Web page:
Updated: June 13, 2011, 12:25 PM ET

Sebastien Toutant video part exclusive

Full video part from Winter X Slopestyle gold medalist Seb Toots

Larsen By Melissa Larsen
ESPN Action Sports
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Sebastien Toutant exclusive video part
Seb Toots backs up his triple cork with an urban jib edit.

ESPN Snowboarding, in conjunction with the X Games, Red Bull, O'Neill and sebtoots.com, is proud to announce the exclusive online release of Winter X Games 15 gold medalist Sebastien Toutant's full video part.

There is no doubt that there is a generational shift happening in snowboarding, and that this new, young guard currently stepping into the spotlight is changing our ideas about what is and should be possible, both in trick progression and the way we watch it happening in real time.

Winter X 15 Slopestyle gold medalist Sebastien Toutant is one of the snowboarders at the forefront of this new movement.

Coming up in Montreal, a city that has given rise to some of the best, most creative "urban" snowboarders in the world, has had its influence on Toutant -- but on an aspect of his riding that we rarely get to see.

"The background of Montreal is rails," Toutant said. "And street rails are more fun than park rails. You can use your imagination more." So this spring he and moviemaker Mathieu Cowan cruised around their French-Canadian stomping grounds filming for what was originally supposed to be a video showcase of Toutant's urban snowboarding skills, but has since turned into a much bigger video segment.

"I did so many contests this year I didn't have a lot of time to shoot. So we had to get it done in three days," said Toutant of his urban segment. "We went all around Montreal and Quebec -- to some new places, but also [places that have been filmed before]. But because we used a bungee and winch, were able to get speed to hit old spots in new ways."

Rather than put out a web video with a handful of urban clips, the 18-year-old from Montreal, who is known to his fans as Seb Toots, decided to gather all his best riding shots from the year -- park and urban -- and release a full video part. Then instead of trying to get the segment packaged into a larger snowboard movie with a traditional DVD release and accompanying promotional film tour in the fall, he decided to release it independently, and 100 percent online.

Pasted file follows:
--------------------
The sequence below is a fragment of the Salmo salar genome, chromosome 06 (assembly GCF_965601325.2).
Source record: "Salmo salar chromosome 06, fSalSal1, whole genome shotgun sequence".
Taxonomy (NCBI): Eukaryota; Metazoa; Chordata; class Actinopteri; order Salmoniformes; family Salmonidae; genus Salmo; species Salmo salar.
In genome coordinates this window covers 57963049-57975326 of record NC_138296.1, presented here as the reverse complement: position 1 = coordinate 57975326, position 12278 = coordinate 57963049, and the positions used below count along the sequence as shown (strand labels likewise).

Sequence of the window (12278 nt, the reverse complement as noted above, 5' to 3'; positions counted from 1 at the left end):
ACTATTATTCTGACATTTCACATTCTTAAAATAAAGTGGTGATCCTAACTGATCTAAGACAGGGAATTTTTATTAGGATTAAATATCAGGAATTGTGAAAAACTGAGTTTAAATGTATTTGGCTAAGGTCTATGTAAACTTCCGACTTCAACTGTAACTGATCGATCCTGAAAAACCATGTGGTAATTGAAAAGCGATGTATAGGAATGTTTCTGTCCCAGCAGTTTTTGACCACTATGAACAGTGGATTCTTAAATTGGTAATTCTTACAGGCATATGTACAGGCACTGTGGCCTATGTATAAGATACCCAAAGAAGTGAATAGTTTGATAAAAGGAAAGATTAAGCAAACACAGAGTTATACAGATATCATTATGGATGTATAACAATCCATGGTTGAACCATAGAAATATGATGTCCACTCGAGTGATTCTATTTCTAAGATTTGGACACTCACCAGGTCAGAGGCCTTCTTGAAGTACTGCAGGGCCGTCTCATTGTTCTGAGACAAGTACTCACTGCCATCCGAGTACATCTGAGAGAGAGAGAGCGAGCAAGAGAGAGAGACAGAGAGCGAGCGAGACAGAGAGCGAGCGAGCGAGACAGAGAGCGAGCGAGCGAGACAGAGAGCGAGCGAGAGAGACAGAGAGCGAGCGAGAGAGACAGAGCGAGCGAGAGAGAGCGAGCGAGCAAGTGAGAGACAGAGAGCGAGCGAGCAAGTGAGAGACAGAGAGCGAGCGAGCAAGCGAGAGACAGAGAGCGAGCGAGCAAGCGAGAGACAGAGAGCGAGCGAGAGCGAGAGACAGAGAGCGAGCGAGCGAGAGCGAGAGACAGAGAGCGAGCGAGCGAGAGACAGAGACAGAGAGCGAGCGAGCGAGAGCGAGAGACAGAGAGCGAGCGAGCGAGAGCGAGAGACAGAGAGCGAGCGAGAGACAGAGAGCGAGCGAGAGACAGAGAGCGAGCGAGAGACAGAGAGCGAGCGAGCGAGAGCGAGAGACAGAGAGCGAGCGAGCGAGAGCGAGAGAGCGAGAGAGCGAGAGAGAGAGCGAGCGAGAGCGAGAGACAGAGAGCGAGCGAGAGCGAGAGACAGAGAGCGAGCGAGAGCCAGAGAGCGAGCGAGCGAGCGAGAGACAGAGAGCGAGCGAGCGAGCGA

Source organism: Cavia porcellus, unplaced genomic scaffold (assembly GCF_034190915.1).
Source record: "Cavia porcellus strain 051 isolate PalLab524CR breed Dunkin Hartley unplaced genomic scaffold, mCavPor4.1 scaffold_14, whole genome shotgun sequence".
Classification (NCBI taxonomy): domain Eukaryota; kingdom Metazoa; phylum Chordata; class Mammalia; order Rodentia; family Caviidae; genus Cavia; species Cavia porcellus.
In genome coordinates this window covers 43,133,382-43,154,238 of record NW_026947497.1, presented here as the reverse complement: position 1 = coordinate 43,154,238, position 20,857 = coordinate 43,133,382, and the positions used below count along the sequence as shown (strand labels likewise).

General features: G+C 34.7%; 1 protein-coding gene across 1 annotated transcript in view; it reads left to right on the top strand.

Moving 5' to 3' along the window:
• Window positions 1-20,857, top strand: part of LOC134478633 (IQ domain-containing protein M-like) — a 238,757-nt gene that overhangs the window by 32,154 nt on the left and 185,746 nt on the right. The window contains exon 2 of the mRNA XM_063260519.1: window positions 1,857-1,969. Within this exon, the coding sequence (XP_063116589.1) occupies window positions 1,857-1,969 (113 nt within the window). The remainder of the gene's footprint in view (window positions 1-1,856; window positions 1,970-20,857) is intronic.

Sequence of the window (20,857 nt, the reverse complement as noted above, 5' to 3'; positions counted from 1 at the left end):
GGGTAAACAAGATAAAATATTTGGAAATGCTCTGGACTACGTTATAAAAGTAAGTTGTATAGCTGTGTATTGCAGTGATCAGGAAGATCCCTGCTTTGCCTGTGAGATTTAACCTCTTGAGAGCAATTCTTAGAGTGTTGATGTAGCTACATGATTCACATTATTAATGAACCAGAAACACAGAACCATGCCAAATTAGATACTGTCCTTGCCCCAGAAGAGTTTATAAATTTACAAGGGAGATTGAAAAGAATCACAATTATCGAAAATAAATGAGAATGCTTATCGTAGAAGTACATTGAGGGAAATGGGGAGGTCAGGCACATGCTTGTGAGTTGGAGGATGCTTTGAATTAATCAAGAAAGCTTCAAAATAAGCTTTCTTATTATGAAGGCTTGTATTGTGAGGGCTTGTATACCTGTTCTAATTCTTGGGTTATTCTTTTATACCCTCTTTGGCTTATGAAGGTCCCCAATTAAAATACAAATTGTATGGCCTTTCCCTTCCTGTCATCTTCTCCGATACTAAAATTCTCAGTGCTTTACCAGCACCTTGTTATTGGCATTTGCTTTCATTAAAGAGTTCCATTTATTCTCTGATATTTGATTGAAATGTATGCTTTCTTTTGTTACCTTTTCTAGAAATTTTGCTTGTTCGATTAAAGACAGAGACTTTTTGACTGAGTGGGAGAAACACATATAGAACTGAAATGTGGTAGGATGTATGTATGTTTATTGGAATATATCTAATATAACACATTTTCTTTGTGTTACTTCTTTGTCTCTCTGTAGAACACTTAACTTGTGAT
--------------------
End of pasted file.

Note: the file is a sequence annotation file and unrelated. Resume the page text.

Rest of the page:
"We just wanted to try to do something different," Toutant explained. "It used to be that there were three or four big movies that everybody waited to see every year, and now there are like 10 or 15. We thought we'd see if a video part could have a bigger impact, just on its own."

If Toutant hadn't injured his ankle during the shoot for Travis Rice's new movie "The Art of Flight" he would be blowing minds in not one, but two videos this year.

Often, when an athlete makes a first appearance at an X Games event and then goes on to win it -- as Toutant did at Winter X 15 this January when he took gold in Slopestyle after posting the then-highest run score in the event's history in the prelims -- people think that athlete has "come out of nowhere." But the truth is Toutant has been on his way to the top for a while now.

Toutant won his first major contest (Ride Shakedown) and debuted in his first snowboard movie ("Montreal") when he was just 13. He learned his first double cork when he was 15, and went on to figure out more variations on the trick than almost anyone in snowboarding. This lethal double cork combo, which he unleashes in most contests with awe-inspiring precision, has already earned him countless trips to podiums worldwide.

Then, in April, Toutant became one of four snowboarders in the world to successfully land a triple cork -- a backside 1440, which he immediately tried to follow up with a frontside 1260. He hasn't gotten the 1260 yet, but when he does it's likely he'll be the only snowboarder who will be able to do multiple variations of the triple cork. And though no one, including Toutant, wants to see triples become a part of slopestyle contest runs, the fact remains that they will soon be there in his bag of tricks if he ever needs to pull one out.

All of which means it's worth taking the time to check out his video part, because if what we're seeing now is any indicator of what we're going to see in the future, one thing is abundantly clear: Seb Toots is just getting started.

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